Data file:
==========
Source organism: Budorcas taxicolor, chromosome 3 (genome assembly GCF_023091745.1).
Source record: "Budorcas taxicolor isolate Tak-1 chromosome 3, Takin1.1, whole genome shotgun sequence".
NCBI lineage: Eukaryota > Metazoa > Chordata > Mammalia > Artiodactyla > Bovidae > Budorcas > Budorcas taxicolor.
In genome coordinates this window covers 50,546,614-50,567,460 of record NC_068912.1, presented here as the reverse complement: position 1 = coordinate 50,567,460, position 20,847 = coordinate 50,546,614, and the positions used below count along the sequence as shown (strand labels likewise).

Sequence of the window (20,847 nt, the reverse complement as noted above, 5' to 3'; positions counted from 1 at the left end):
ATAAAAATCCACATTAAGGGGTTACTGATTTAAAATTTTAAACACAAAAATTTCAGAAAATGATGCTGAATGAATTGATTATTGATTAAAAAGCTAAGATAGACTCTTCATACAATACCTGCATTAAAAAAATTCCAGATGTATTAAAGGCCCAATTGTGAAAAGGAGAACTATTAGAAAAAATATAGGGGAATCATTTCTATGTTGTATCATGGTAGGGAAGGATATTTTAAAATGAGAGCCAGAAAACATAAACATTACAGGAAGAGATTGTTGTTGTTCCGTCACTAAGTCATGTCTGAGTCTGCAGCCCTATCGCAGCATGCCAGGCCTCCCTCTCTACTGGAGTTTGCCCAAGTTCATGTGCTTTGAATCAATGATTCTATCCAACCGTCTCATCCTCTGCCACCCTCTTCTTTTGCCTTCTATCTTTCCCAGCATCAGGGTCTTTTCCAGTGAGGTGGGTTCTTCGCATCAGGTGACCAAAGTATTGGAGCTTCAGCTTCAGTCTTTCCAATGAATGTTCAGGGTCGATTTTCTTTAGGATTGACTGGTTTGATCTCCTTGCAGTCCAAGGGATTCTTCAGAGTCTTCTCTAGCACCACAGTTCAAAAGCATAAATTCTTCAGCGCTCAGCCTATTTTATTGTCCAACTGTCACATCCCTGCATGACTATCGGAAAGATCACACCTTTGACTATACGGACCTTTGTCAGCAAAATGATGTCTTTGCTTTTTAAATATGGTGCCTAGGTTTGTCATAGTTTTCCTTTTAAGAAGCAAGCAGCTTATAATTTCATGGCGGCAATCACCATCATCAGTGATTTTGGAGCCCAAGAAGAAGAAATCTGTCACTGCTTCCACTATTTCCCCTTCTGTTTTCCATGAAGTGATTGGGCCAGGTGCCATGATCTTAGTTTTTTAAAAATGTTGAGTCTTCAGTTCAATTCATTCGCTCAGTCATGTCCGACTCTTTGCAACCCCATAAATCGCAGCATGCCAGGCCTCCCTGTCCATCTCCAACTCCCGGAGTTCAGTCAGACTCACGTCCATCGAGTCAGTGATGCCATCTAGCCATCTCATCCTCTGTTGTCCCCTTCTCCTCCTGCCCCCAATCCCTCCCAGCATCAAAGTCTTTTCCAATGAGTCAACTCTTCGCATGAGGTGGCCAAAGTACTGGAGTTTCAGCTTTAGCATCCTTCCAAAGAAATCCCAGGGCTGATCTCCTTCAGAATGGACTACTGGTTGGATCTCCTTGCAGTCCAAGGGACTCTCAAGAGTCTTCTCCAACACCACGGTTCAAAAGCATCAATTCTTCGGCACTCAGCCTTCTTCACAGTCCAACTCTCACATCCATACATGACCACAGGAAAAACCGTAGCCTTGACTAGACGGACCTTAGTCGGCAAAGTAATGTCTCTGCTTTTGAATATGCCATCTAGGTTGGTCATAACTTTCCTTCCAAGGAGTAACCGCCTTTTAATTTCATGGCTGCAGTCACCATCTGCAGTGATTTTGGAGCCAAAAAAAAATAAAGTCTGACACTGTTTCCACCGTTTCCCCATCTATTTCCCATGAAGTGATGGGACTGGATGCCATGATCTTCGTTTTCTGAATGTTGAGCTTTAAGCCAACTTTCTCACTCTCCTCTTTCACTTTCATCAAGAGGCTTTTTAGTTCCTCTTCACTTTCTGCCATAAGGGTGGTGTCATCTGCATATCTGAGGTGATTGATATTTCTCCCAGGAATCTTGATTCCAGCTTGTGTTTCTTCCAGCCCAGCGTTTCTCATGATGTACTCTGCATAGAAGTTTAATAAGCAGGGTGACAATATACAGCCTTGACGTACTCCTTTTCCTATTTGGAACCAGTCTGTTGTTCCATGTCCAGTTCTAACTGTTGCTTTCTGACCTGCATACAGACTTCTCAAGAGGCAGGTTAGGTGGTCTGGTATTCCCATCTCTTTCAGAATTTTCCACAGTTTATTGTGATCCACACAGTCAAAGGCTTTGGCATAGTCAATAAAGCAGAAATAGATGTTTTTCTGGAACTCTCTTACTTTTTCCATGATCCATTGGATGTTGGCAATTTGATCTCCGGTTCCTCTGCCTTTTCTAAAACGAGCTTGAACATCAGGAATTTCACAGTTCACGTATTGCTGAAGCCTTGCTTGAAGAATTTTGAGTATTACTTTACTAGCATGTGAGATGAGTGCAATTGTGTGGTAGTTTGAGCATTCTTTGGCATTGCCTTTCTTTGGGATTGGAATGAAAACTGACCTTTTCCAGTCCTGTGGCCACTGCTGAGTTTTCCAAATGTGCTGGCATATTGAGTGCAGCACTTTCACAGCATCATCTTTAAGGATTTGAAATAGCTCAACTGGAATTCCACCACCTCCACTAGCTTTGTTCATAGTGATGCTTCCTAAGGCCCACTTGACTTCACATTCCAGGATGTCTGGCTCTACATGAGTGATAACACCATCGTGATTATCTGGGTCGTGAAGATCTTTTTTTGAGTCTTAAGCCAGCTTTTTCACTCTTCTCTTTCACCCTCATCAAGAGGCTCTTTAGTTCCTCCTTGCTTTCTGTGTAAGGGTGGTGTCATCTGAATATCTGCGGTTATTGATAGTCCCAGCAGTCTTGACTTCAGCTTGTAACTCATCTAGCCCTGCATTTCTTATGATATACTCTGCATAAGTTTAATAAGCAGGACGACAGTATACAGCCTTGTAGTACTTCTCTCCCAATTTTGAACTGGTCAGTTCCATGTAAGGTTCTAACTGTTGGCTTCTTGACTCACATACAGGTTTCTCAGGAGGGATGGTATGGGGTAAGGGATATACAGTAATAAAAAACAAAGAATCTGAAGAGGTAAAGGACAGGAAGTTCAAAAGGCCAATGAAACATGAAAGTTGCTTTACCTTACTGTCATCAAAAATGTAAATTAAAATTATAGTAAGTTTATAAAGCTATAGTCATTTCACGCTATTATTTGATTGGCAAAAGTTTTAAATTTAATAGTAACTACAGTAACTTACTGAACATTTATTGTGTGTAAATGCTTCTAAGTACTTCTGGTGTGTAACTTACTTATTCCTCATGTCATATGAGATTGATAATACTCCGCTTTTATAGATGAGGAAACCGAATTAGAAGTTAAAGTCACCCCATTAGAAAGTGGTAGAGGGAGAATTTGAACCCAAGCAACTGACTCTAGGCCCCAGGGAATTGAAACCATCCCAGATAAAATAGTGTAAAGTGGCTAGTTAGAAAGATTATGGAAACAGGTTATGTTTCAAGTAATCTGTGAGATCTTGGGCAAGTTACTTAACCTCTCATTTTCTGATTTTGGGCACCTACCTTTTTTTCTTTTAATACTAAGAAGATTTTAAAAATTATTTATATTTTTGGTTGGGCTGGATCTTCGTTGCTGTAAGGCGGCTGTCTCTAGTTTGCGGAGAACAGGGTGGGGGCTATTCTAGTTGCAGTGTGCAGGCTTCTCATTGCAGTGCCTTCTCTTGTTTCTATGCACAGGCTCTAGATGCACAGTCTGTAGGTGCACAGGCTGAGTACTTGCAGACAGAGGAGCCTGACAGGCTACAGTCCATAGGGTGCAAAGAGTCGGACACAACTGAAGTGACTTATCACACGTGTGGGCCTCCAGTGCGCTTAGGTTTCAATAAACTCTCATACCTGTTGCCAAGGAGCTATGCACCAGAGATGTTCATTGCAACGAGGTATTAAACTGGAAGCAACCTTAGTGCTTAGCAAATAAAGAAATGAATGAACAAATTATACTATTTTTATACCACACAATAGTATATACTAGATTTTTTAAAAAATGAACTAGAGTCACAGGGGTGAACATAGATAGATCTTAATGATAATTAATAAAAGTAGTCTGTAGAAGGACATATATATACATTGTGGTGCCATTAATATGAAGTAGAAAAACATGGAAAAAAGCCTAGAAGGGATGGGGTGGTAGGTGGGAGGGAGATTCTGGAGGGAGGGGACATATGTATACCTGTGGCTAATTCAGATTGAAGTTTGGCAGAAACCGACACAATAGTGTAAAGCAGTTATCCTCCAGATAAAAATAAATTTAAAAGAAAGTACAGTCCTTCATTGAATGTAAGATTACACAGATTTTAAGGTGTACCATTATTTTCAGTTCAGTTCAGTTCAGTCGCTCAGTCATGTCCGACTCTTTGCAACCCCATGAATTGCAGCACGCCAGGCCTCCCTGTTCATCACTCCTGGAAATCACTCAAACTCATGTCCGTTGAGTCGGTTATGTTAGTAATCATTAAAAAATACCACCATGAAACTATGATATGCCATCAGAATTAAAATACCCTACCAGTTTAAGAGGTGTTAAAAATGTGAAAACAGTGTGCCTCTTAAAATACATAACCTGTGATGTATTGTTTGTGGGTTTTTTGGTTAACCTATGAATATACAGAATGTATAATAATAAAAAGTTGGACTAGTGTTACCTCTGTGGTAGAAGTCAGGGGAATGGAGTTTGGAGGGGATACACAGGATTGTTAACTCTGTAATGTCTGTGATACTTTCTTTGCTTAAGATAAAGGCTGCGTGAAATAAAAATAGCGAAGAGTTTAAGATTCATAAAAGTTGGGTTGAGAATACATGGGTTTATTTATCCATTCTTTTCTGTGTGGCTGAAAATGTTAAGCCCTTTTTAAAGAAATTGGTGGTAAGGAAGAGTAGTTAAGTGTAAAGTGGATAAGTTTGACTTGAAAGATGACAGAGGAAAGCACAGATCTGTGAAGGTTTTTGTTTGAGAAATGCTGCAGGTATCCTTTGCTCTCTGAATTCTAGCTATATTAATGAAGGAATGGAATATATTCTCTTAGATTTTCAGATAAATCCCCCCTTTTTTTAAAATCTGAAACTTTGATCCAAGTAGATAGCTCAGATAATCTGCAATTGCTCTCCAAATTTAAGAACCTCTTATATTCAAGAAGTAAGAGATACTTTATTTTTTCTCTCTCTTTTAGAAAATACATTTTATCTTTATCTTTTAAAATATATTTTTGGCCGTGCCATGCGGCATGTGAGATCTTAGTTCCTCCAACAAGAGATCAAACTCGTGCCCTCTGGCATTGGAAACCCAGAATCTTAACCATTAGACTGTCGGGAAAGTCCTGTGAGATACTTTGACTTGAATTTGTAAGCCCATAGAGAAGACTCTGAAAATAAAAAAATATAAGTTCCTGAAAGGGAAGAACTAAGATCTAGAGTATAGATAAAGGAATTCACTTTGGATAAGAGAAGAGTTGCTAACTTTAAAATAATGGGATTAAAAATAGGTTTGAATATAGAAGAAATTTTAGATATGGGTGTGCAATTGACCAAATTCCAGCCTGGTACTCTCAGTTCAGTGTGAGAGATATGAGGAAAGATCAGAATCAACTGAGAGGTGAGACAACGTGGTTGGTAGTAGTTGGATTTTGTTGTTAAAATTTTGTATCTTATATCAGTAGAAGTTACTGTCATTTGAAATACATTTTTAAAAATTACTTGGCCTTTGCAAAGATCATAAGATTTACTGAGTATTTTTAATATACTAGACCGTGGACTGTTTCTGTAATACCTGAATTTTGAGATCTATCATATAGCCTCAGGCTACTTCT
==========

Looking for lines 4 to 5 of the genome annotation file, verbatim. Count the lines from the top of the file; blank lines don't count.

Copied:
In genome coordinates this window covers 50,546,614-50,567,460 of record NC_068912.1, presented here as the reverse complement: position 1 = coordinate 50,567,460, position 20,847 = coordinate 50,546,614, and the positions used below count along the sequence as shown (strand labels likewise).

Sequence of the window (20,847 nt, the reverse complement as noted above, 5' to 3'; positions counted from 1 at the left end):